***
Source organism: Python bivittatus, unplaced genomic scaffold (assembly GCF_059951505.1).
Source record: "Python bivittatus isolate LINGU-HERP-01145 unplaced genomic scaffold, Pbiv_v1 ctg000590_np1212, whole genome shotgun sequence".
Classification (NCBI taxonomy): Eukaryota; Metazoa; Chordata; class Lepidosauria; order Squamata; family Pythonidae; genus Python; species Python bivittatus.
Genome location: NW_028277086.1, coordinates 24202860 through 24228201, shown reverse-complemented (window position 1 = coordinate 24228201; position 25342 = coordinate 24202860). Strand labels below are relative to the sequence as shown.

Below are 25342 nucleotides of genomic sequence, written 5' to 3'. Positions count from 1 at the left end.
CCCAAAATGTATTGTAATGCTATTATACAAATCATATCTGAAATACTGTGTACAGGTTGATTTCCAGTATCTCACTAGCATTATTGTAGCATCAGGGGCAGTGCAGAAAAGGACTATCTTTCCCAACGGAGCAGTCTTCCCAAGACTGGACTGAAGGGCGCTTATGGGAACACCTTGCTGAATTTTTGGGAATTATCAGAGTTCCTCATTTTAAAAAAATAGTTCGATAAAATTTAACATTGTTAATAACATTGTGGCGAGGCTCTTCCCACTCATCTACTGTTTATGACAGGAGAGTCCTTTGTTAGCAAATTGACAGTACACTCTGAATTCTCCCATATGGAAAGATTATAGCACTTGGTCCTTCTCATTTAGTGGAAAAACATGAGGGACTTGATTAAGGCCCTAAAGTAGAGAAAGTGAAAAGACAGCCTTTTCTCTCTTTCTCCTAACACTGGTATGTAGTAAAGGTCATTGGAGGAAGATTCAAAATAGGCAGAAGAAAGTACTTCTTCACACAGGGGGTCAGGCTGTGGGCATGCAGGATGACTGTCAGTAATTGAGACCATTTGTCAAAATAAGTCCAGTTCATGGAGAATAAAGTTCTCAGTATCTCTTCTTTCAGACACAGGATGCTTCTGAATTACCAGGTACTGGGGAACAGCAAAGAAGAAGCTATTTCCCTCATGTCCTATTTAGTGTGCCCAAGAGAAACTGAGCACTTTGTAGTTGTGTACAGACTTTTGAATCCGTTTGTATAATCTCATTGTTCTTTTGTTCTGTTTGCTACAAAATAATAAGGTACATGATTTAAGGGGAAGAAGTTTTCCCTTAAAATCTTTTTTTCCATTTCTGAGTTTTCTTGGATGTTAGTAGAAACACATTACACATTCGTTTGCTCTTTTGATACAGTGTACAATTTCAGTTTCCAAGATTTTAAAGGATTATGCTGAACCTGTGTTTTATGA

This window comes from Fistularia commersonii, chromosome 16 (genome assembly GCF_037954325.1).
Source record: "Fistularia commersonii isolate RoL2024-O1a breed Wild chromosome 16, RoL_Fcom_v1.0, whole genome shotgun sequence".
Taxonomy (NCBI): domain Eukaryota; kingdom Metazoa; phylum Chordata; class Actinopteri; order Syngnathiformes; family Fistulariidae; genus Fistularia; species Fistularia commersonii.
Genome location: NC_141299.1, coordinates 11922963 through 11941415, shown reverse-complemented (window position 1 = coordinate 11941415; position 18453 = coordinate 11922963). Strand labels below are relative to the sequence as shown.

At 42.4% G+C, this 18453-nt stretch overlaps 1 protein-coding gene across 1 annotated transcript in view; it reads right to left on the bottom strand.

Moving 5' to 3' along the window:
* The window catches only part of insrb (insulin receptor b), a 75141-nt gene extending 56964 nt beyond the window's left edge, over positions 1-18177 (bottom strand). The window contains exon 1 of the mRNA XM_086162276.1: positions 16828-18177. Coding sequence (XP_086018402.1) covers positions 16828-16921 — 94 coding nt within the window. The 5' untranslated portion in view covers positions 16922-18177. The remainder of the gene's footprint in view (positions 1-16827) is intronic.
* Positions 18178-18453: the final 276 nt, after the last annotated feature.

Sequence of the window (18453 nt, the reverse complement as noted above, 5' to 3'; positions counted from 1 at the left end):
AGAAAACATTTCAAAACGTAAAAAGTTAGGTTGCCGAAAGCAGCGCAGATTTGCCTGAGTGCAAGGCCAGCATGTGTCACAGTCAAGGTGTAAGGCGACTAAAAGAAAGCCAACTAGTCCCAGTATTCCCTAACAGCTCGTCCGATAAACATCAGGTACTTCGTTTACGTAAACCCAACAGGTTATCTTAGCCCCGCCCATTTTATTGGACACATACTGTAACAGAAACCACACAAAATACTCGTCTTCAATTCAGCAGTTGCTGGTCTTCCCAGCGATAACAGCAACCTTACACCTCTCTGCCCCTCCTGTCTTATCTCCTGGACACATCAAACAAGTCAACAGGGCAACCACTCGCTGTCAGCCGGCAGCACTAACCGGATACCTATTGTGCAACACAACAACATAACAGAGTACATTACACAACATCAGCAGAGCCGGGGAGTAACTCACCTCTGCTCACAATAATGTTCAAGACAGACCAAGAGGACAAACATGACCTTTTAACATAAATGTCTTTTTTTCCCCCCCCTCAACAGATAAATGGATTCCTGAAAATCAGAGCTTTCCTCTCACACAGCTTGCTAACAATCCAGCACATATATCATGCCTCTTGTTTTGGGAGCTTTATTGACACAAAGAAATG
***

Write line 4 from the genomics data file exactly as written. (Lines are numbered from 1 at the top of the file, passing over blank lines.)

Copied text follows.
Genome location: NW_028277086.1, coordinates 24202860 through 24228201, shown reverse-complemented (window position 1 = coordinate 24228201; position 25342 = coordinate 24202860). Strand labels below are relative to the sequence as shown.